TALENTED biographer Troy Bramston has written a new work on Bob Hawke and he promotes it in today’s Weekend Australian with three teaser articles. The book’s vanilla revelations do matter for the chronicles but, prima facie, are not very interesting. Secret letters between Hawke and Bill Hayden set out terms for the latter’s hari-kari as Labor Leader in February 1983. Hawke lied about being asked to commit ADF forces to the Gulf War in 1990. He asked to be asked. Whatever. These banalities don’t sell a book – nor will Bramston’s admirably conceived interviews about his subject with snooze-mobiles like John Major and Brian Mulroney. But sex…
It sells. What did Bob Hawke and Jeffrey Epstein have in common? Three things: disregard for the dignity of their prey, an island redoubt where they could escape scrutiny – in Hawke’s case, press-provided and metaphorical – and, third, reliable pimps. There is no suggestion, of course, that the former prime minister liked ’em young – not unlawfully young, anyway. With the Bobita Express given clearance to fly by the highest officials in the country, you do, nonetheless, have to ask what “steps” were taken – and by whom – to silence and control the cargo:
In the 1960s and 70s, some women threw themselves at Hawke, mesmerised by his charisma and power, while others phoned or wrote letters offering to have sex. Women were procured by party, union and business figures. Hawke also flatly propositioned women for sex. When rejected, he would often lash out with invective…
Hawke’s principal private secretary, Graham Evans, was alert to the risk of the prime minister being compromised by his infidelity, and raised it with Sir Geoffrey Yeend, the head of the Prime Minister’s Department. Steps were taken to ensure there was no risk to the government’s integrity.
Obviously, what Bramston and biographer-cum-mistress-cum-spouse Blanche d’Alpuget diagnose as Hawke’s “sex addiction” will move books. The aforementioned pseudo-affliction only exists as a class marker and a sad consolation to the cheated. In the same way the rich are eccentric while the poor are crazy, the powerful man is a sex addict, the everyman is a sleazeball. The ladies who loved Hawke – battered wives of a kind – needed to believe he couldn’t help himself. The self-deception allowed them to persevere even as the hard-drinking union boss had affairs and flings with women around Australia.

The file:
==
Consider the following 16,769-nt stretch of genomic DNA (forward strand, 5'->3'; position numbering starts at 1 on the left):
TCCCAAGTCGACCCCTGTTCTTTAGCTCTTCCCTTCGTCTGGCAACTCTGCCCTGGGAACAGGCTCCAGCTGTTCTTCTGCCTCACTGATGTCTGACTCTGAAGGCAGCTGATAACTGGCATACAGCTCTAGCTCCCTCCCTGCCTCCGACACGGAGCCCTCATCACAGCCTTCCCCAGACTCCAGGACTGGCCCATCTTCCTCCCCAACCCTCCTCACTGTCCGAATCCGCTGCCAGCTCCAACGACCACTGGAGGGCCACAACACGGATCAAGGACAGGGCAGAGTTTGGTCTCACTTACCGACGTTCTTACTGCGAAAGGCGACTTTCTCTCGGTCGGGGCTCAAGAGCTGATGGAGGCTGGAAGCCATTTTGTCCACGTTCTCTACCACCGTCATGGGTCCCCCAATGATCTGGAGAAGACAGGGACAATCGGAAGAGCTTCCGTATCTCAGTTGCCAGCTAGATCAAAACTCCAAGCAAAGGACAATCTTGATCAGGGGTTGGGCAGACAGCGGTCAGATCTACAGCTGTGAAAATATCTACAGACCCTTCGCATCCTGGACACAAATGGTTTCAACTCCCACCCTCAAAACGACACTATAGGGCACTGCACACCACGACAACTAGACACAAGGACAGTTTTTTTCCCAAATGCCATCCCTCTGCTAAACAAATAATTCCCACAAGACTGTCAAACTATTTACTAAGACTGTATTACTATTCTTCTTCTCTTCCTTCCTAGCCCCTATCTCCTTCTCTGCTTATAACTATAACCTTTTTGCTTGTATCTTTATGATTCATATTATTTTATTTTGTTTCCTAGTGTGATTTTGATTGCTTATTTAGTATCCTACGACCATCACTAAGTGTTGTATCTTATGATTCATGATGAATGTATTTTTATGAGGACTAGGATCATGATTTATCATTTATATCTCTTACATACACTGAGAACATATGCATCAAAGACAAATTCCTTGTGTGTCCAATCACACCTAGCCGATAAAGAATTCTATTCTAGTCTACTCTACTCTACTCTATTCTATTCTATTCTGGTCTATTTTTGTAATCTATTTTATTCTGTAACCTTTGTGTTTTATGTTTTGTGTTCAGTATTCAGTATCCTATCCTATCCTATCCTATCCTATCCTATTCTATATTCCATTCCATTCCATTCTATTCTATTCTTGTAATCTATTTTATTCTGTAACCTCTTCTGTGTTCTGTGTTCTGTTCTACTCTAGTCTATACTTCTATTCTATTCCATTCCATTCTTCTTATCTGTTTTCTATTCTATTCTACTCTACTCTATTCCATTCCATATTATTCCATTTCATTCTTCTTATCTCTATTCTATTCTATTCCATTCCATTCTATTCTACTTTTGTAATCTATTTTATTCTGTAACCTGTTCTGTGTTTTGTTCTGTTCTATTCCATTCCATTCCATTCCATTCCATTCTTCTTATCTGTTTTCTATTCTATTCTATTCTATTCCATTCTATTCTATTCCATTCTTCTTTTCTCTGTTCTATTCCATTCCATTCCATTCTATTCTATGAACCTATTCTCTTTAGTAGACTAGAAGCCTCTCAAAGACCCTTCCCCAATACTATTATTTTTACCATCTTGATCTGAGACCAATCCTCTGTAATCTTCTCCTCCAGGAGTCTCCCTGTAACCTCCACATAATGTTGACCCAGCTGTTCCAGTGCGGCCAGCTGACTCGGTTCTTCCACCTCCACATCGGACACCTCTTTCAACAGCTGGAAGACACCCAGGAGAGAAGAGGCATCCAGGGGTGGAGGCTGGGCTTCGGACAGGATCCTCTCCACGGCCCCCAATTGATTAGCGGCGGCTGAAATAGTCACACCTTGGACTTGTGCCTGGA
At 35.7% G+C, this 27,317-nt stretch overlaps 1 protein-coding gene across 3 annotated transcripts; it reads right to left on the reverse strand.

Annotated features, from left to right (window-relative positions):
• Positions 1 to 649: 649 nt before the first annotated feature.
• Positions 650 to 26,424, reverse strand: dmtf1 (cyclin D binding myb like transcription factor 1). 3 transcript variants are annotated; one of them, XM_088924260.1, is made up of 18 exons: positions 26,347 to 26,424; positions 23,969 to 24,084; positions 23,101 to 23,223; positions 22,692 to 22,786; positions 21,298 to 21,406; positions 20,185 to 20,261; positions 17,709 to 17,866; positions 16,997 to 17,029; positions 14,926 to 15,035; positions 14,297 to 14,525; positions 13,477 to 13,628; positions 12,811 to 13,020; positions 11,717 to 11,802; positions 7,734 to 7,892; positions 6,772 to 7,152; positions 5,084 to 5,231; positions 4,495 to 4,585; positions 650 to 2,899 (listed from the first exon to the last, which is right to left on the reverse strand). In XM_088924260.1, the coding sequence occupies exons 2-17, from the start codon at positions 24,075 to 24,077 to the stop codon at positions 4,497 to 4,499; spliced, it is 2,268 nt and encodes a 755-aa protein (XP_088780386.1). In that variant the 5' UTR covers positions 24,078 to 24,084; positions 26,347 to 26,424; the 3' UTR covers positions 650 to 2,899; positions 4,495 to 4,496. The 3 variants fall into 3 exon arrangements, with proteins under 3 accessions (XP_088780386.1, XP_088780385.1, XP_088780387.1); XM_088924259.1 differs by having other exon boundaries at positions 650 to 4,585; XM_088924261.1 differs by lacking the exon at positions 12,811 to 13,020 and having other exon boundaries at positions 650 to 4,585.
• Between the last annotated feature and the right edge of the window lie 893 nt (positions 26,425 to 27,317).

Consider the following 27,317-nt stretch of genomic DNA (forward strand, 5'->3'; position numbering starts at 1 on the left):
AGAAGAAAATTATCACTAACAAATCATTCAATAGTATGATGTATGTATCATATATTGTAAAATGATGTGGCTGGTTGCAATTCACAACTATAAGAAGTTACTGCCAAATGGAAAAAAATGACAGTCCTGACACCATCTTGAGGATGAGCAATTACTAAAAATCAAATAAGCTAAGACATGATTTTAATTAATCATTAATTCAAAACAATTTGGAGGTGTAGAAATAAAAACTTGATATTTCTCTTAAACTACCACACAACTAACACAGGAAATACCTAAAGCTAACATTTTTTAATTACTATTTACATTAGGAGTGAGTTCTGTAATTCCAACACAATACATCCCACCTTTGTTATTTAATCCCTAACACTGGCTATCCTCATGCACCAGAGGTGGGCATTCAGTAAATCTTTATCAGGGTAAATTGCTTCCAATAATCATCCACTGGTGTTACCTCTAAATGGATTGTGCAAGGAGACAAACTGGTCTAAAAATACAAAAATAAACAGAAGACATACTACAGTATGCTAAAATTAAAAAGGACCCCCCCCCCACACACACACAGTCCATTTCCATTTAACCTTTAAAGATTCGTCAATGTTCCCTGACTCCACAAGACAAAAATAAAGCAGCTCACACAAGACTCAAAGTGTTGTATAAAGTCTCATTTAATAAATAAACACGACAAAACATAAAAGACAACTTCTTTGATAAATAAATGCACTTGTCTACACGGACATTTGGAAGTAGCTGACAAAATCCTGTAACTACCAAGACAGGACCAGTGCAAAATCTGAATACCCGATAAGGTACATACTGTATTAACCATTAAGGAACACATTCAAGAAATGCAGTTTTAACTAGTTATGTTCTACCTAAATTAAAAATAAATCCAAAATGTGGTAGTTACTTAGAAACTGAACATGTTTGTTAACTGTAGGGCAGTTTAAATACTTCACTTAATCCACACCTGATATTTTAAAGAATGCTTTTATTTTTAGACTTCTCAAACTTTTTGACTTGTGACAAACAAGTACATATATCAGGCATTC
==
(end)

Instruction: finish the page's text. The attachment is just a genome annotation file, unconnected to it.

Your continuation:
Love Hawke or loathe him, the fact that details have been divulged by the likes of Bill Kelty, former minister John Brown (whose mistress Hawke wanted to share) and head of the then PM’s security team, Roger Martindale, is a poorer reflection on their character than the randy man in the middle. The secrets of a friend you take to the grave. But I suspect Hawke saw most of the men around him as coat pullers and minnows. That’s probably one reason he was attractive to women. He was more interested in them than he was in blokey mateship. He played that so well because he saw through it so clearly. Men’s men are never in thrall to other men.
Yes, I liked Bob Hawke – despite his flaws, his ego and his uncritical acceptance of the subjectivism of the age. He loved Australia and was loyal to its allies; he was devoted to Israel and disdainful of extremists. When Tony Abbott was jeered on arrival at the memorial service for Gough Whitlam in 2014, it was Hawke who ignored the morons and welcomed the Prime Minister as honoured guest. I’m less interested in his sex life then I am in the toxic phenomenon of reporters keeping the public in the dark to protect favoured – meaning non-conservative – politicians. Just as the toadies of the American press kept quiet about Jack Kennedy’s dangerous liaisons, their Australian counterparts weren’t going to spoil the Hawke ascendancy, a privilege the media in 2022 still affords exclusively to Labor men. Perhaps Mr Bramston should write a book about that.